LOS ANGELES, October 2- Britain's Paula Radcliffe, who underwent surgery on her foot earlier this year, announced Thursday she will try for her third-consecutive New York Marathon title next month.The world record holder Radcliffe said she has recovered fully from the bunion surgery and is looking forward to defending her New York crown. She also won the race in 2007 and 2004.
"The pull of New York was always strong and the pull of coming back for a fourth victory was also strong," Radcliffe said. "I would love to get a fourth title."
Radcliffe did not run competitively for almost 10 months because of an assortment of injuries and the surgery. She withdrew from the 2009 London Marathon because of a broken toe. She has also had pelvic problems.
"I knew coming out of the surgery that this year would be a stepping stone back," she said.
The 35-year-old Radcliffe is trying to achieve something that hasn’t been done in 27 years when Grete Waitz captured her fourth New York Marathon title.
"I am really excited to be returning to New York this year for the marathon," said Radcliffe. "New York holds so many inspiring and happy memories for me. I want to continue adding memories for many years to come."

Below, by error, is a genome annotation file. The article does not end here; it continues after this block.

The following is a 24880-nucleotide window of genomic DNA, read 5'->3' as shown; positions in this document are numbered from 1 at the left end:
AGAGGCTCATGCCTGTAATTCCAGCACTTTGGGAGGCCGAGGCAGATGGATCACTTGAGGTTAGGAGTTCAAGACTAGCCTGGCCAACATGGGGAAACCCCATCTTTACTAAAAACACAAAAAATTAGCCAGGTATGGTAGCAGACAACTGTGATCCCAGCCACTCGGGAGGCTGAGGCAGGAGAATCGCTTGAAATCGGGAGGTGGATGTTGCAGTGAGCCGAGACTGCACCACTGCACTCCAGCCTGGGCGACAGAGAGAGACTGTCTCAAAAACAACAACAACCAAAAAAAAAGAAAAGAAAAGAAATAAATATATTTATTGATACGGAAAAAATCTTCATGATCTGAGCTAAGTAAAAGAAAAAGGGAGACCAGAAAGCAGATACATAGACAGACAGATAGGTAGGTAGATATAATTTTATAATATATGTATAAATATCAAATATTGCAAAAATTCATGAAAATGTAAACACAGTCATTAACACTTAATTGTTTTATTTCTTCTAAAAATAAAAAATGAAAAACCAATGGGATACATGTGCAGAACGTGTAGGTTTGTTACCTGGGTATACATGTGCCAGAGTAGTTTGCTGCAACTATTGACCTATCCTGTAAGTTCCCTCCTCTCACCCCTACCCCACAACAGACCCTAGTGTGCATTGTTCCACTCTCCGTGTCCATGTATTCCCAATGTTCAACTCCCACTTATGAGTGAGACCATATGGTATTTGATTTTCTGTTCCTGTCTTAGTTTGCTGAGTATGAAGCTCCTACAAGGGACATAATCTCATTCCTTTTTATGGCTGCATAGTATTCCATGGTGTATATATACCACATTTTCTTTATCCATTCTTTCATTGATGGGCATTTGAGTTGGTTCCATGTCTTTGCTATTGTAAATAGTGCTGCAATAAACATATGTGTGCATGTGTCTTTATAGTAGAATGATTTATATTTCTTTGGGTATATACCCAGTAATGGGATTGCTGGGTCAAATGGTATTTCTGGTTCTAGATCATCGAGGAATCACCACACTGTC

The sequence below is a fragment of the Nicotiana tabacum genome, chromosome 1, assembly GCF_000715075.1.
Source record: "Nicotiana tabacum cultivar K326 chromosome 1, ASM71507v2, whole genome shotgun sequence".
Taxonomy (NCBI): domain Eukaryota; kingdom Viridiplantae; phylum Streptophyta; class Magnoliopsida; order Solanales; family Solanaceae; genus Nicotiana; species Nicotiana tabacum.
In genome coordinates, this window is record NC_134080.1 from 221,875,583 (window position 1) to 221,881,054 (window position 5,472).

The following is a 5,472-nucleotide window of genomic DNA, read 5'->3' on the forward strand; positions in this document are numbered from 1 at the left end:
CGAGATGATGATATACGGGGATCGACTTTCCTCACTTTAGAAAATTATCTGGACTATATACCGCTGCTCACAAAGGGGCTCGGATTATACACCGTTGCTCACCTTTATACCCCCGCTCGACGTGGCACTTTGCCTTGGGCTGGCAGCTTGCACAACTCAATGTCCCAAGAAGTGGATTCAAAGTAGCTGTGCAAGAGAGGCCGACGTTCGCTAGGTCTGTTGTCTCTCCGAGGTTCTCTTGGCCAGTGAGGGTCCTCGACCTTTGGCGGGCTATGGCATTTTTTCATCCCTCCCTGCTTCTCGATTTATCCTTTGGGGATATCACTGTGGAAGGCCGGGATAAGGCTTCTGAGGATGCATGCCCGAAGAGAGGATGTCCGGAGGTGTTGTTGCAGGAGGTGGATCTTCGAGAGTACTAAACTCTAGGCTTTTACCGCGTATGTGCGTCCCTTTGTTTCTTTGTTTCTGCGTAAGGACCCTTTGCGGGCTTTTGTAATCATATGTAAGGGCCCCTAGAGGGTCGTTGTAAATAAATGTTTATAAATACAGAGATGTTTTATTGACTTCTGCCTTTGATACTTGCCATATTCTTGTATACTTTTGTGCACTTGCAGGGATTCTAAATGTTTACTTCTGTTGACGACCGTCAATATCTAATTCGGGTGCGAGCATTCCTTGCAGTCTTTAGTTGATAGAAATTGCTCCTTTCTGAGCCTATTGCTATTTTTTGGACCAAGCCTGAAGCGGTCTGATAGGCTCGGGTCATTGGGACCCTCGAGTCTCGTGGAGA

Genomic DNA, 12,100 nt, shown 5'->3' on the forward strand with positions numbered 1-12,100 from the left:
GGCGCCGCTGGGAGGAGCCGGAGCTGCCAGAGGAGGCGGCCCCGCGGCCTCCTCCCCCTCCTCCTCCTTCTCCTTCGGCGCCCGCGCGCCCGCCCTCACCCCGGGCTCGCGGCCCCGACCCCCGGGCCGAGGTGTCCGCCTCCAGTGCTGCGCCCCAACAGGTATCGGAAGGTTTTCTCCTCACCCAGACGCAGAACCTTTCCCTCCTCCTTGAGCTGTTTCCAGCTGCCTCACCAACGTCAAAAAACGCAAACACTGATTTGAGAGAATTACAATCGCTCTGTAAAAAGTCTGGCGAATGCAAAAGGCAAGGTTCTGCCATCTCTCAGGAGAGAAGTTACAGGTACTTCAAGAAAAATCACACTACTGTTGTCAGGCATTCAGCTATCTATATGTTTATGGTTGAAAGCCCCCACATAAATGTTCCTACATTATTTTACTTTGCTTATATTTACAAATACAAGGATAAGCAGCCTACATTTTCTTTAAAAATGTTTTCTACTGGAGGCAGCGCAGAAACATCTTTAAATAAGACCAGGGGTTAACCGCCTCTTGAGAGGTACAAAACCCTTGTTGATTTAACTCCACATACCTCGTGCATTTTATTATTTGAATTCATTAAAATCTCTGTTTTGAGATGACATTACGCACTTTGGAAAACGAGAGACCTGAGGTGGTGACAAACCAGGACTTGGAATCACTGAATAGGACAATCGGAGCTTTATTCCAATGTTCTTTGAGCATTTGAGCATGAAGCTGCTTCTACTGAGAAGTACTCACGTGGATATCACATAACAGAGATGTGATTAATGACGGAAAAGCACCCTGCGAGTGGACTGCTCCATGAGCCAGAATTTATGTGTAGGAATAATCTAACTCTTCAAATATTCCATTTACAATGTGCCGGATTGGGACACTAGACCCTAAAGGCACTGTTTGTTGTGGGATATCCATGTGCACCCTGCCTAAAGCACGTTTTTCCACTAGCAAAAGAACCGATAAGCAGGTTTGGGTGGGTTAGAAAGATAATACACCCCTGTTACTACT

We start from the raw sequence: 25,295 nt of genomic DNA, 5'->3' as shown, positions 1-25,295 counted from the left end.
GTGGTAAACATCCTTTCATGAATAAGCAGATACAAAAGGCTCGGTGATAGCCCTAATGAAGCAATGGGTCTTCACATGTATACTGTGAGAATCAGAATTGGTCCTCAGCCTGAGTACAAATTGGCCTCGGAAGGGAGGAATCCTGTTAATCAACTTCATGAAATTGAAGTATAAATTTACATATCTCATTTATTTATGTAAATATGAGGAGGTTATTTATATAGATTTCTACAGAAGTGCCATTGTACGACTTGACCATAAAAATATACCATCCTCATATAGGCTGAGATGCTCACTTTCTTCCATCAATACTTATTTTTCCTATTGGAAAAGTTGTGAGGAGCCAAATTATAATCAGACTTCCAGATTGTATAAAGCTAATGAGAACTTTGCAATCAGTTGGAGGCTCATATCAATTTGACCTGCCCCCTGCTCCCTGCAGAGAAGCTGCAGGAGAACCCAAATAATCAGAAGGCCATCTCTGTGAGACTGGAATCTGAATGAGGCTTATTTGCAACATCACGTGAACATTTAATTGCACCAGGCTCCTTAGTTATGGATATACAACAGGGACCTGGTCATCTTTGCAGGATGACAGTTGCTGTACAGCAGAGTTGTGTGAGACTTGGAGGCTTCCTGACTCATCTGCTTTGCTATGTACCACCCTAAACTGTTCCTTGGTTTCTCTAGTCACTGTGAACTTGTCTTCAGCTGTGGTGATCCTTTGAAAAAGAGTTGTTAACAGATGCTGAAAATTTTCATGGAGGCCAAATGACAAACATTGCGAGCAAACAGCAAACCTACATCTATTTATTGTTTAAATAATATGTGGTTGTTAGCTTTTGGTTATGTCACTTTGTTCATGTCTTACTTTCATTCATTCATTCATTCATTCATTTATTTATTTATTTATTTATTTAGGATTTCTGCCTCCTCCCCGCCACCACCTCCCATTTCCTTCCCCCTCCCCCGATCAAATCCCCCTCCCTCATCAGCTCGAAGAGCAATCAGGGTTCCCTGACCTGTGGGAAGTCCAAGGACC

Radcliffe won last year’s race in a time of two hours, 23 minutes, 56 seconds.
Radcliffe captured her first Big Apple title in 2004 in dramatic fashion when she edged Susan Chepkemei, of Kenya, by three seconds in the closest women’s finish in race history.
Radcliffe said Thursday she’s hoping to leave the field behind at the New York race on November 1.
"On a good day with good weather, I should be able to push the course record down to 2:20 or lower," said Radcliffe in a tele-conference.
"I have a good understanding of the course and I feel I should be able to run faster on it. I feel my times have been average and I would like to go faster."
Radcliffe said she is eager to race again after the long layoff from the and follow up rehabilitation from the surgery.
"The foot feels good and I can almost forget about it," she said. "Where as before I could not get my shoe on now I can. I can go on long runs now and not have to worry about icing it. I can walk normal again."
Radcliffe holds the women’s world record of 2:15:25 for the marathon which she set in 2003 in London.